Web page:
3. Preparatory work must be informal and flexible—but not irregular. Don’t confuse flexibility with a haphazard timetable. Frequent half-holidays, when two hours’ teaching happen to be a little inconvenient for you, are to be avoided. The child should have the feeling of utmost freedom. But the parent-teacher must consider herself as bound as if she was doing a paid job. Otherwise the whole thing will lack seriousness, and collapse.

It was great help to know that all one’s efforts were made within a real educational framework. At the end of ten weeks one could send in a report. This would come back with further advice and criticism.   

We parents were urged to keep a log book. In it we entered each morning’s work with the time spent on each subject. It’s amazing what a kindly mentor that log book becomes. Somehow one can’t let it down.

4. The vexed question of handwriting is made beautifully easy. I use the word beautifully advisedly, for the Marian Richardson writing cards are lovely to look at and inspire splendid original patterns.

All the sentences and rhymes are copied through tracing paper. Kevin found writing hard and numbers easy. But his aberrations were as fascinating as his successes. He had an uncontrollable urge to write backwards from right to left. We got great amusement from holding it up and reading it the right way in the mirror.

Enormous pictures were achieved economically by an excellent tip given by the P.N.E.U. Secretary. Don’t buy fresh sheets of paper. If you do the expense will automatically make you say to your child. ‘Don’t waste it!’ This is all wrong. Sheet after sheet—3ft by2ft,--must be available. What so handy and inexpensive as old newspapers? Make a good thick pile of them. The wonderful thing is small children don’t mind the print.

5.  On the point about questioning five-year-olds, the P.N.E.U. was quite definite. ‘Kevin should not be expected  to narrate what is read to him, nor should he be questioned on it. If he volunteers to tell back all well and good. But he should not be pushed at this stage.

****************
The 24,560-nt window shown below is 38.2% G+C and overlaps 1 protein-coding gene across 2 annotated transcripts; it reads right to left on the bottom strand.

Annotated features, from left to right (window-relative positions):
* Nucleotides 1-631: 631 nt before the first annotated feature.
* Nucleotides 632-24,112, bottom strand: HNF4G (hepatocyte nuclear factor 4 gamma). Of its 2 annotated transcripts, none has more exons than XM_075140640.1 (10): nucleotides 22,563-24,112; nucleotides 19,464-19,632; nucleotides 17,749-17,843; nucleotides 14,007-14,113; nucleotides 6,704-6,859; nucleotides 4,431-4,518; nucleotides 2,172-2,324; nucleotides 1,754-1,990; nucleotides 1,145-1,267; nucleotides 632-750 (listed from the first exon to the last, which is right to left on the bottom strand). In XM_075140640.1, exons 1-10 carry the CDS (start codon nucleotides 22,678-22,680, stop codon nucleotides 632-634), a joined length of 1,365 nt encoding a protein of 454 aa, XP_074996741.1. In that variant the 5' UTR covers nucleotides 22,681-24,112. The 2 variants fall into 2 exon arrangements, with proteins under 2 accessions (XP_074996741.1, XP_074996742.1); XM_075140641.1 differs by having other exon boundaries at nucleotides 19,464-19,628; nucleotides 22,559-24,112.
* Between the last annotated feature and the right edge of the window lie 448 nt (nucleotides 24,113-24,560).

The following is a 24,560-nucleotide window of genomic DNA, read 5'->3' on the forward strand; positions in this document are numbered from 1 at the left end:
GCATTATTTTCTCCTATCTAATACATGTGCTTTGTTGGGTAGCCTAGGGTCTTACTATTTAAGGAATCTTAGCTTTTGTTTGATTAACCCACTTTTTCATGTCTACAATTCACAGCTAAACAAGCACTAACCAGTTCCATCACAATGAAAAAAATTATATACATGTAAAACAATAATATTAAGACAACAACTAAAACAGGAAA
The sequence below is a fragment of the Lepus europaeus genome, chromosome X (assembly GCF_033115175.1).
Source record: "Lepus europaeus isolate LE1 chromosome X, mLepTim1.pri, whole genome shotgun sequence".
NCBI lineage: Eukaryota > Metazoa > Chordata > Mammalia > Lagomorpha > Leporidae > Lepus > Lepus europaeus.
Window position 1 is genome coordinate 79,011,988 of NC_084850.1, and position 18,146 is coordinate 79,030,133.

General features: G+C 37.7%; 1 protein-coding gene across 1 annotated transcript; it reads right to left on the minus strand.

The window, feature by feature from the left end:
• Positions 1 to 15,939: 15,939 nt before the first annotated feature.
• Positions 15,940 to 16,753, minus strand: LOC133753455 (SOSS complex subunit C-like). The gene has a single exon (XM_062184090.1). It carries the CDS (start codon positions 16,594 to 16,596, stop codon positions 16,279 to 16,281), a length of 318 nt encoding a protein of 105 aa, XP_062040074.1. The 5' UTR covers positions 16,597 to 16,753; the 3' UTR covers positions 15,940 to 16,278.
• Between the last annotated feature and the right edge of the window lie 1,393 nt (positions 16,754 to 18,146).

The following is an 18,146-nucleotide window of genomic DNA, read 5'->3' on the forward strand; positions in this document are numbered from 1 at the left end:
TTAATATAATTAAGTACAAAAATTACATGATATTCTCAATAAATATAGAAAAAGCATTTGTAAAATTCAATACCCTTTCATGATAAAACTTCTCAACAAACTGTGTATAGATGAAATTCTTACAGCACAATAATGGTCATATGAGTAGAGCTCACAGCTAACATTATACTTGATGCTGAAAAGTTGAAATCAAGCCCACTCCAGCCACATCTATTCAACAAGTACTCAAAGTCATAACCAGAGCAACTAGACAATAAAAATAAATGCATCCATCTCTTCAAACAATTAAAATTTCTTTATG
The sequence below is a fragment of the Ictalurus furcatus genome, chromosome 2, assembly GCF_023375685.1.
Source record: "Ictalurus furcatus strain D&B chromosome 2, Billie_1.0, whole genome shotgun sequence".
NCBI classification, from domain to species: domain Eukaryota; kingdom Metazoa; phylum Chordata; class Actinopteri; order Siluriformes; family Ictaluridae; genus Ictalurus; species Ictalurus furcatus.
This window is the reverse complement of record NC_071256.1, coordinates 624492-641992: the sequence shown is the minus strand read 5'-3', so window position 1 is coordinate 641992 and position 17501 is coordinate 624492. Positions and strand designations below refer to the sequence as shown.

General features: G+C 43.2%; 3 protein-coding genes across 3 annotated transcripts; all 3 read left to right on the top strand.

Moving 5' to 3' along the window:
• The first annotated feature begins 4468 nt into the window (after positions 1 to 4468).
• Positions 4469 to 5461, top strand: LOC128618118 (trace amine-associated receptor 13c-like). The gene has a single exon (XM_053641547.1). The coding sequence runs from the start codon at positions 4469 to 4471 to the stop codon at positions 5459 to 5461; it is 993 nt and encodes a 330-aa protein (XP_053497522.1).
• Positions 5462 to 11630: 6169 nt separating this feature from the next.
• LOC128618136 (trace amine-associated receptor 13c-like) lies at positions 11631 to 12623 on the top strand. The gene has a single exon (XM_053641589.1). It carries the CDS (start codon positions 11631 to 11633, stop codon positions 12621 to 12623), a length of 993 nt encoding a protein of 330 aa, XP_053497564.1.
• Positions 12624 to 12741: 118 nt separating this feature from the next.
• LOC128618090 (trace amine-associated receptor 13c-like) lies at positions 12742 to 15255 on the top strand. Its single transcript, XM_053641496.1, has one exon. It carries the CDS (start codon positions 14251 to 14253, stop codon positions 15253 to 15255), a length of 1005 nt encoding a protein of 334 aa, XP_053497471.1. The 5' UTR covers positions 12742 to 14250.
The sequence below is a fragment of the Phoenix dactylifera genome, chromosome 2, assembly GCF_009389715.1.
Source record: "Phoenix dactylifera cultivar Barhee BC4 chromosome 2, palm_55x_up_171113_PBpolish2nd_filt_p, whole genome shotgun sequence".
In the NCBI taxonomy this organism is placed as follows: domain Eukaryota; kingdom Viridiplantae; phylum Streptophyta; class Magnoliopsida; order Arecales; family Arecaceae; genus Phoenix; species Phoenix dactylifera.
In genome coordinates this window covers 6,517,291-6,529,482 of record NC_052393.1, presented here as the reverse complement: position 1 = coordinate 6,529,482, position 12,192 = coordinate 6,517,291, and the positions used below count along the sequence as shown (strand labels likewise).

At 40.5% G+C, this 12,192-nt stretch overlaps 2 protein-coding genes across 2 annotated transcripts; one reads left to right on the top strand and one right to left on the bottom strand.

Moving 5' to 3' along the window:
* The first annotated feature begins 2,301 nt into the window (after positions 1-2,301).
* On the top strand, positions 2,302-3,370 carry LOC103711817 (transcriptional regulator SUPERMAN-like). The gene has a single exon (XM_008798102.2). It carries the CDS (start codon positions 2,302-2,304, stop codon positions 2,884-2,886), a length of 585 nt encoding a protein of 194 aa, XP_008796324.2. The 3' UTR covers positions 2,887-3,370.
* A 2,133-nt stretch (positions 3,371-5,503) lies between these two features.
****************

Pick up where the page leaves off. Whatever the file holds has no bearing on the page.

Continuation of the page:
Poetry and singing play a big part in the P.N.E.U. curriculum. I doubt whether I should have dared to attempt the latter but for their encouragement. Born into a sadly unmusical family, it took Kevin a long time before he could imitate one note correctly. But how enchanted he was when the right sound came out at last. It reminded me of an older sister who had suddenly begun to sing in tune at four and a half, and was asked how she managed to do it. 'I just made a voice in my tummy,’ she replied, ‘and then put it into my mouth.’

     Impossible to enumerate the many other subjects we covered-foremost in popularity being Scripture and Nature. Enough to say that we tried to look at man in his three relationships – with himself, (History etc.), with the outside world, (Nature, Geography etc), and with his Maker (Scripture), always remembering  that ‘education’ for a five-year-old  means occupations in a playroom, not lessons in a classroom. And that for all ages ‘education is an atmosphere, a discipline, a life.’     Lady Pakenham

End note

Do you think the overall approach to P.N.E.U. home education has significantly changed since the early days of the P.U.S., established by Charlotte Mason in 1891, but managed and organised by Elsie Kitching and her team from the later 1890s until 1948? How far does this 1952 account resonate with parents’ experiences in the twenty-first century?

(1) E Kitching, Children at Home and in the Parents’ Union School, P.N.E.U. pamphlet price 1s.6d. I have a copy. Revised 1955.